Reverse mortgages have hidden pitfalls for the elderly

An 86-year-old Oregon woman was faced with potentially not having a place to live when the state said it was going to buy her house so it could tear the property down and make way for a new traffic project earlier this year. What was the problem? The woman had taken out a reverse mortgage, so the bank would have received the pay-off for the house. The homeowner would have been left with no home and no money to pay for another place to live.

Unanticipated problems like these with reverse mortgages are likely to occur again. Reverse mortgages are touted as a way for older Americans to tap the equity in their homes without having to move out. But the process is complicated, and there are downsides, most notably the fact that when you die, the lender (and not any of your heirs) gets ownership of the property. As The New York Times reports, the federal government is looking at revising the rules and protections attached to reverse mortgages, which are expected to become increasingly popular as an aging population looks for ways of tapping its home equity to cover the increasing expense of retirement.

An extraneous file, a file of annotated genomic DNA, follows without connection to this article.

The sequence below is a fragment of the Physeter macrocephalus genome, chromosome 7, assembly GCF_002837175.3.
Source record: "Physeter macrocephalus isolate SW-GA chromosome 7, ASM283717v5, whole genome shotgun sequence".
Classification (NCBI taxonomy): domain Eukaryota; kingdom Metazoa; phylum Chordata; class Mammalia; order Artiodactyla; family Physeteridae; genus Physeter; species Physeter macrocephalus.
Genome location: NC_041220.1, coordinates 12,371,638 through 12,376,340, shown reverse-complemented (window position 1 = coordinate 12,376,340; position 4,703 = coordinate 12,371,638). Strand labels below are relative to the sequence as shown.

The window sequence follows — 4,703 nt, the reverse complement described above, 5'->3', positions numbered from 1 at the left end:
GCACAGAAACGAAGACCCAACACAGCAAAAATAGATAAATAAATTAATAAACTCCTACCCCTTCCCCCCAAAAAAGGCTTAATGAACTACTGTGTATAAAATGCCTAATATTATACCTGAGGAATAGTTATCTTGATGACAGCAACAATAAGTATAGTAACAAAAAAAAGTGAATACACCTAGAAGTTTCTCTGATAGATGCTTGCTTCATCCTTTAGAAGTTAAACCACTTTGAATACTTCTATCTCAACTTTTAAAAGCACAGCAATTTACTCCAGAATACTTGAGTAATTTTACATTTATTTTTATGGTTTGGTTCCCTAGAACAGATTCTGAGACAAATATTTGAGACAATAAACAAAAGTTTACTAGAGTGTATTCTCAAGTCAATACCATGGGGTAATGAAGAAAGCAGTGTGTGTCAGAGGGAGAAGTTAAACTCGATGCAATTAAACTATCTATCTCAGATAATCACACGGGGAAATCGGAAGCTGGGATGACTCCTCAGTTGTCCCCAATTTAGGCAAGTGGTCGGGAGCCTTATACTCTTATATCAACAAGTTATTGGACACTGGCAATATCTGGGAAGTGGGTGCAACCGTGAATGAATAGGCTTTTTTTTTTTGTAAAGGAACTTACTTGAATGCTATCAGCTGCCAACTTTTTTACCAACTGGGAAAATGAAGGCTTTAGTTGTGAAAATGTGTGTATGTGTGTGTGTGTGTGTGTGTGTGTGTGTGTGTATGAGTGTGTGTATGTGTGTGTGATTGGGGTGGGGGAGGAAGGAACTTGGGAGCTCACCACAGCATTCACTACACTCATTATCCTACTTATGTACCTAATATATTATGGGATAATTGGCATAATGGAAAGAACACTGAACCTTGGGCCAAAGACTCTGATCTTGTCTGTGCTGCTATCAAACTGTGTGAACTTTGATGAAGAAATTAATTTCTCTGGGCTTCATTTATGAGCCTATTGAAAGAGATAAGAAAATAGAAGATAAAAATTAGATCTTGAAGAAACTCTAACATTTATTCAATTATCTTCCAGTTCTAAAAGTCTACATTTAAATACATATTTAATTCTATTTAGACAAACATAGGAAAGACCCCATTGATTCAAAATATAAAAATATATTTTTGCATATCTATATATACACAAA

As The Oregonian reports
, the state came up with a solution in this case. However, this just highlights the fact that there can be unanticipated consequences with reverse mortgages. If you’re considering one for yourself, don’t just talk with the lender, because its main focus is selling a product: consult an independent financial adviser with experience in this issue, who can inform you fully of the potential pitfalls and represent your interests.

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